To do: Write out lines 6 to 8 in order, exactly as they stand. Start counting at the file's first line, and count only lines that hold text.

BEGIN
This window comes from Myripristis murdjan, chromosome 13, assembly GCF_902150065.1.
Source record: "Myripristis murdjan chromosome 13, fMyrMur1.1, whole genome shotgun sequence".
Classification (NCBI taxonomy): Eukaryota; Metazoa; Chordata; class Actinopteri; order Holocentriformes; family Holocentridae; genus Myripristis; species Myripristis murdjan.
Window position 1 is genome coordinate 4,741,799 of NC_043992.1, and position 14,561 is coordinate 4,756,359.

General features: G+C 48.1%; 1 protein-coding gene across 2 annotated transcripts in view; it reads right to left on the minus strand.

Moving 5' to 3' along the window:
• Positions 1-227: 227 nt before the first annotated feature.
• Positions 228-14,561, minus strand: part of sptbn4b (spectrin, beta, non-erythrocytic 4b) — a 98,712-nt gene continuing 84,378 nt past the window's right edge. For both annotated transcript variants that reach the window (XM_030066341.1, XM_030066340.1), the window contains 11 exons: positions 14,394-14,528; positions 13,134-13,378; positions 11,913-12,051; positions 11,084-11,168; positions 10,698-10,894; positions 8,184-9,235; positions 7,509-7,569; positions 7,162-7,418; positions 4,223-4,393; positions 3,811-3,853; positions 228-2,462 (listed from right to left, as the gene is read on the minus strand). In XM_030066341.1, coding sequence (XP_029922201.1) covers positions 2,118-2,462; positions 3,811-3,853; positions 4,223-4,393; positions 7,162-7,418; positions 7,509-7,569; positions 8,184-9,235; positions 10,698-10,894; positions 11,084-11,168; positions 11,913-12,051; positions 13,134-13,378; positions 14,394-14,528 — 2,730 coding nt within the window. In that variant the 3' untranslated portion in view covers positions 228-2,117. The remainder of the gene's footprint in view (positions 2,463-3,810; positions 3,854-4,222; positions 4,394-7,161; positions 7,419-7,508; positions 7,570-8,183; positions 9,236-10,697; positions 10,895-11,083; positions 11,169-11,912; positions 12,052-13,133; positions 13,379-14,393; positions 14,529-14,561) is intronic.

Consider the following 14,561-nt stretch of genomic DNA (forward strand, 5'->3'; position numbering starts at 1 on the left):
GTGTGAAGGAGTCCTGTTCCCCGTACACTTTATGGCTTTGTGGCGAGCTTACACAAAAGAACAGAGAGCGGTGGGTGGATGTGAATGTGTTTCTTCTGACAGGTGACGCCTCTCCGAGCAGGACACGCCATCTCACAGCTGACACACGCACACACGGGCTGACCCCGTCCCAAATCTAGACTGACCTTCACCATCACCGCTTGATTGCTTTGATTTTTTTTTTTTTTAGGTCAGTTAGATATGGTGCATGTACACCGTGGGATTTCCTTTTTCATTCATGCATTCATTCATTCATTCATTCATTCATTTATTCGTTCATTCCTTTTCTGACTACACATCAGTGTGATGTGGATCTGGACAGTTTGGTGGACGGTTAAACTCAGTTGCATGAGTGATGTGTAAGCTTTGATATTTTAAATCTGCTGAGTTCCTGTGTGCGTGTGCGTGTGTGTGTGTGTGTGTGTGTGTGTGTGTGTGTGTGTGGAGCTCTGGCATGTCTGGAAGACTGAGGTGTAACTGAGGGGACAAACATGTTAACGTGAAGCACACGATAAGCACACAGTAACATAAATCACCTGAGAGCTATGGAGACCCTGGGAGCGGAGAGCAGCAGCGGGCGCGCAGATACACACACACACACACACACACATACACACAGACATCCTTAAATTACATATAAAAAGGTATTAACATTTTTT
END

Moving 5' to 3' along the window:
• Positions 1-227: 227 nt before the first annotated feature.
• Positions 228-14,561, minus strand: part of sptbn4b (spectrin, beta, non-erythrocytic 4b) — a 98,712-nt gene continuing 84,378 nt past the window's right edge. For both annotated transcript variants that reach the window (XM_030066341.1, XM_030066340.1), the window contains 11 exons: positions 14,394-14,528; positions 13,134-13,378; positions 11,913-12,051; positions 11,084-11,168; positions 10,698-10,894; positions 8,184-9,235; positions 7,509-7,569; positions 7,162-7,418; positions 4,223-4,393; positions 3,811-3,853; positions 228-2,462 (listed from right to left, as the gene is read on the minus strand). In XM_030066341.1, coding sequence (XP_029922201.1) covers positions 2,118-2,462; positions 3,811-3,853; positions 4,223-4,393; positions 7,162-7,418; positions 7,509-7,569; positions 8,184-9,235; positions 10,698-10,894; positions 11,084-11,168; positions 11,913-12,051; positions 13,134-13,378; positions 14,394-14,528 — 2,730 coding nt within the window. In that variant the 3' untranslated portion in view covers positions 228-2,117. The remainder of the gene's footprint in view (positions 2,463-3,810; positions 3,854-4,222; positions 4,394-7,161; positions 7,419-7,508; positions 7,570-8,183; positions 9,236-10,697; positions 10,895-11,083; positions 11,169-11,912; positions 12,052-13,133; positions 13,379-14,393; positions 14,529-14,561) is intronic.